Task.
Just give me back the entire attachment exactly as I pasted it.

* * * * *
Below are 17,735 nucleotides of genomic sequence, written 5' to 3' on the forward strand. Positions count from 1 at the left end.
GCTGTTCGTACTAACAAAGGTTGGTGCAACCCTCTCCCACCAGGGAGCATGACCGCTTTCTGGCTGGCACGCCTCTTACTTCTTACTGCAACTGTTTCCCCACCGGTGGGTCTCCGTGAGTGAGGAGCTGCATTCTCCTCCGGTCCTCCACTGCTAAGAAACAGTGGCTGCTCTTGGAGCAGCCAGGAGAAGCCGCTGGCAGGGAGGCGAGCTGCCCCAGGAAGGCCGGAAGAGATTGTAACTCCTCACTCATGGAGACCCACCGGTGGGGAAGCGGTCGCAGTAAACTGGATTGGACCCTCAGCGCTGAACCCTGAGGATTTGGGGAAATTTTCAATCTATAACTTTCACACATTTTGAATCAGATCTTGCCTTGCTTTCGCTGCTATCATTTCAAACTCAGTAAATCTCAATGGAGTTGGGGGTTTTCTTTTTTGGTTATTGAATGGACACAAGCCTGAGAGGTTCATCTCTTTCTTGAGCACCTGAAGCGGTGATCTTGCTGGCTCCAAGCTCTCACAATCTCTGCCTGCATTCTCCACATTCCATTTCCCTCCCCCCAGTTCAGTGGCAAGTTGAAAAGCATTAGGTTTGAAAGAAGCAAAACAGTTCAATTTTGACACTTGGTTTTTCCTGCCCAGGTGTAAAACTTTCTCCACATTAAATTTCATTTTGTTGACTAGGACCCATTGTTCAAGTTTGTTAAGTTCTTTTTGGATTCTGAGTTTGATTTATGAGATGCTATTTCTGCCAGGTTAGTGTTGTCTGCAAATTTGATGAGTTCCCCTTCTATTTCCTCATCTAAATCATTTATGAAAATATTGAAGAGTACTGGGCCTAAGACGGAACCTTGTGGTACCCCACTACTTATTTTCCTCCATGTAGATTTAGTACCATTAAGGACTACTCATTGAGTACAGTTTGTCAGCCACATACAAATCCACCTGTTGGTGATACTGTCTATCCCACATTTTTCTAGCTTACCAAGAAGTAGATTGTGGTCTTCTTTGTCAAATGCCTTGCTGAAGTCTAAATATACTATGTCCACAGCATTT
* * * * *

Below are 17,735 nucleotides of genomic sequence, written 5' to 3' on the forward strand. Positions count from 1 at the left end.
GCTGTTCGTACTAACAAAGGTTGGTGCAACCCTCTCCCACCAGGGAGCATGACCGCTTTCTGGCTGGCACGCCTCTTACTTCTTACTGCAACTGTTTCCCCACCGGTGGGTCTCCGTGAGTGAGGAGCTGCATTCTCCTCCGGTCCTCCACTGCTAAGAAACAGTGGCTGCTCTTGGAGCAGCCAGGAGAAGCCGCTGGCAGGGAGGCGAGCTGCCCCAGGAAGGCCGGAAGAGATTGTAACTCCTCACTCATGGAGACCCACCGGTGGGGAAGCGGTCGCAGTAAACTGGATTGGACCCTCAGCGCTGAACCCTGAGGATTTGGGGAAATTTTCAATCTATAACTTTCACACATTTTGAATCAGATCTTGCCTTGCTTTCGCTGCTATCATTTCAAACTCAGTAAATCTCAATGGAGTTGGGGGTTTTCTTTTTTGGTTATTGAATGGACACAAGCCTGAGAGGTTCATCTCTTTCTTGAGCACCTGAAGCGGTGATCTTGCTGGCTCCAAGCTCTCACAATCTCTGCCTGCATTCTCCACATTCCATTTCCCTCCCCCCAGTTCAGTGGCAAGTTGAAAAGCATTAGGTTTGAAAGAAGCAAAACAGTTCAATTTTGACACTTGGTTTTTCCTGCCCAGGTGTAAAACTTTCTCCACATTAAATTTCATTTTGTTGACTAGGACCCATTGTTCAAGTTTGTTAAGTTCTTTTTGGATTCTGAGTTTGATTTATGAGATGCTATTTCTGCCAGGTTAGTGTTGTCTGCAAATTTGATGAGTTCCCCTTCTATTTCCTCATCTAAATCATTTATGAAAATATTGAAGAGTACTGGGCCTAAGACGGAACCTTGTGGTACCCCACTACTTATTTTCCTCCATGTAGATTTAGTACCATTAAGGACTACTCATTGAGTACAGTTTGTCAGCCACATACAAATCCACCTGTTGGTGATACTGTCTATCCCACATTTTTCTAGCTTACCAAGAAGTAGATTGTGGTCTTCTTTGTCAAATGCCTTGCTGAAGTCTAAATATACTATGTCCACAGCATTT